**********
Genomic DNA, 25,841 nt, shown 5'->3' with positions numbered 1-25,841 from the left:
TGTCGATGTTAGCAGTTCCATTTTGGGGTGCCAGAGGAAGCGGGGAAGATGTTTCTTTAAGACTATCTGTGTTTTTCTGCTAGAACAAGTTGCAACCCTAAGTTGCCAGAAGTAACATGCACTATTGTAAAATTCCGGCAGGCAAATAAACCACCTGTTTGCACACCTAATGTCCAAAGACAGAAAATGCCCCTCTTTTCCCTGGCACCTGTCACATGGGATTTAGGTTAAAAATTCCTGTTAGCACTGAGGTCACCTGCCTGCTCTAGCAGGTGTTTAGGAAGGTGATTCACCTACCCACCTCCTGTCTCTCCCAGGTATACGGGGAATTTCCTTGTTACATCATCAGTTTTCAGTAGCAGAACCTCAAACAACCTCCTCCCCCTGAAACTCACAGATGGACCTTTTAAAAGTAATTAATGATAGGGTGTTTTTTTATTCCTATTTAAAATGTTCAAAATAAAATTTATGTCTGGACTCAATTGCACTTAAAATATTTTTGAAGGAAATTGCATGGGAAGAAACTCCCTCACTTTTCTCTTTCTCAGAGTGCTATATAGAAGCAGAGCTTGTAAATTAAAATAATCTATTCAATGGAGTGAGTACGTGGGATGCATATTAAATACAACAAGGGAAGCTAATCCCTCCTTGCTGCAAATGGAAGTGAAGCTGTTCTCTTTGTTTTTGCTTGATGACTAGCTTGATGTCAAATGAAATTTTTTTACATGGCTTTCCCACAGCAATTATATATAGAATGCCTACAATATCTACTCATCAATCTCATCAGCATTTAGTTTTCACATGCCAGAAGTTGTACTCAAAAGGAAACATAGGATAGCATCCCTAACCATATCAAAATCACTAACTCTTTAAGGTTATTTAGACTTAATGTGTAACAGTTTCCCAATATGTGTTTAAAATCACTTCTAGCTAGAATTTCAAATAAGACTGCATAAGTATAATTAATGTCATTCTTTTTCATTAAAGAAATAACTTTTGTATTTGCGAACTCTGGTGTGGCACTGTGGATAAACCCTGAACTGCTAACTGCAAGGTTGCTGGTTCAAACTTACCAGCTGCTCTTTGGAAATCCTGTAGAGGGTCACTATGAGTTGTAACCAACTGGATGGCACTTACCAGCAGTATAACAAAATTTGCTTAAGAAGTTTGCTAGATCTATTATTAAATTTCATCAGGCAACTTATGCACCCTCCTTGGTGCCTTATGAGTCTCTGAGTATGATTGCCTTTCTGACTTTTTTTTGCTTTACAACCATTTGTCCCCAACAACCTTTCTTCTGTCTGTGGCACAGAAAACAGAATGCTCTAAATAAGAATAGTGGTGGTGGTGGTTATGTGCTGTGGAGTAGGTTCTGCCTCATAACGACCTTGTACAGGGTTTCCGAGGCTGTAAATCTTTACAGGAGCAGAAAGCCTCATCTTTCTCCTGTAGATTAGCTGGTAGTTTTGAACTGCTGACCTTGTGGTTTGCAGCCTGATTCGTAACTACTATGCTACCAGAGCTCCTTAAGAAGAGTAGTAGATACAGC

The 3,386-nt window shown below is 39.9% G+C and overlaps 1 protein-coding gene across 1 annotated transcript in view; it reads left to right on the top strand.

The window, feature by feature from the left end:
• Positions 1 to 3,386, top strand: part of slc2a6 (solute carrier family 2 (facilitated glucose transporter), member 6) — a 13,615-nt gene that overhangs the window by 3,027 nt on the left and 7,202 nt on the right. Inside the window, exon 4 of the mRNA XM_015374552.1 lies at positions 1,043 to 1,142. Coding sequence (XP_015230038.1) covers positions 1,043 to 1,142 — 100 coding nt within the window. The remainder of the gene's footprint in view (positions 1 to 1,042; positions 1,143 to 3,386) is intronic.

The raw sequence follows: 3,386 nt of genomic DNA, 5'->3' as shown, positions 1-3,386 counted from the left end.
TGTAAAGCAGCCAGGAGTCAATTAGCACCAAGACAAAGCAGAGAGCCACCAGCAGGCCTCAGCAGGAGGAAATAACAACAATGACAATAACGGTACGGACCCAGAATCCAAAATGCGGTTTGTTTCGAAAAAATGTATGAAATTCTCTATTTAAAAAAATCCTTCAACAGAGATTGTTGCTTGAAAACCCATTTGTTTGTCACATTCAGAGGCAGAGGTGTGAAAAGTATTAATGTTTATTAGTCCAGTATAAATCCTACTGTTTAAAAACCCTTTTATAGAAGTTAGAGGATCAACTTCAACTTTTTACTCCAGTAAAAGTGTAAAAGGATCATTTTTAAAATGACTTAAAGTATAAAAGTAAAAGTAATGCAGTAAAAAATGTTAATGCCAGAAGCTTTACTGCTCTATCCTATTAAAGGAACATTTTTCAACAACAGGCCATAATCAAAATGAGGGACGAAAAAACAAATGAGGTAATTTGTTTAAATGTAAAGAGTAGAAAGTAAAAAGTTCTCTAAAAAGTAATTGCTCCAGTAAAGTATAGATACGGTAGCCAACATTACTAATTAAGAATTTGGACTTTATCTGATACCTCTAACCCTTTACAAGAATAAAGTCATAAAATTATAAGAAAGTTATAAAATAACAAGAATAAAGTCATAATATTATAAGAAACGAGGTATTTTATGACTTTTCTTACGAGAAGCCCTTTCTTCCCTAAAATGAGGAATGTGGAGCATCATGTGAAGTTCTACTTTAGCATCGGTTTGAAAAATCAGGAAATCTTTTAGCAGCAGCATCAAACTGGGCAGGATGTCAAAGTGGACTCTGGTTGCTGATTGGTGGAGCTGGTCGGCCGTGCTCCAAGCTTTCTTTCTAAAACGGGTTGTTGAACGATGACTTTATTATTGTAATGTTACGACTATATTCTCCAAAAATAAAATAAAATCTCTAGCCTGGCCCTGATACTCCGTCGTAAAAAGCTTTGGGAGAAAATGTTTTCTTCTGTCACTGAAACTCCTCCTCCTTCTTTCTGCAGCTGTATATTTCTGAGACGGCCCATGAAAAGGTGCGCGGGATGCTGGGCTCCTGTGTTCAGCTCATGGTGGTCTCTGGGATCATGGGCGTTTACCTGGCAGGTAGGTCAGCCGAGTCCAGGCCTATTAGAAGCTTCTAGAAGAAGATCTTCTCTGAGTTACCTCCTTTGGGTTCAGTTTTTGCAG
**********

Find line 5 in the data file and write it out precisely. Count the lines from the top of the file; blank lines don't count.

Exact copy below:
• Positions 1 to 3,386, top strand: part of slc2a6 (solute carrier family 2 (facilitated glucose transporter), member 6) — a 13,615-nt gene that overhangs the window by 3,027 nt on the left and 7,202 nt on the right. Inside the window, exon 4 of the mRNA XM_015374552.1 lies at positions 1,043 to 1,142. Coding sequence (XP_015230038.1) covers positions 1,043 to 1,142 — 100 coding nt within the window. The remainder of the gene's footprint in view (positions 1 to 1,042; positions 1,143 to 3,386) is intronic.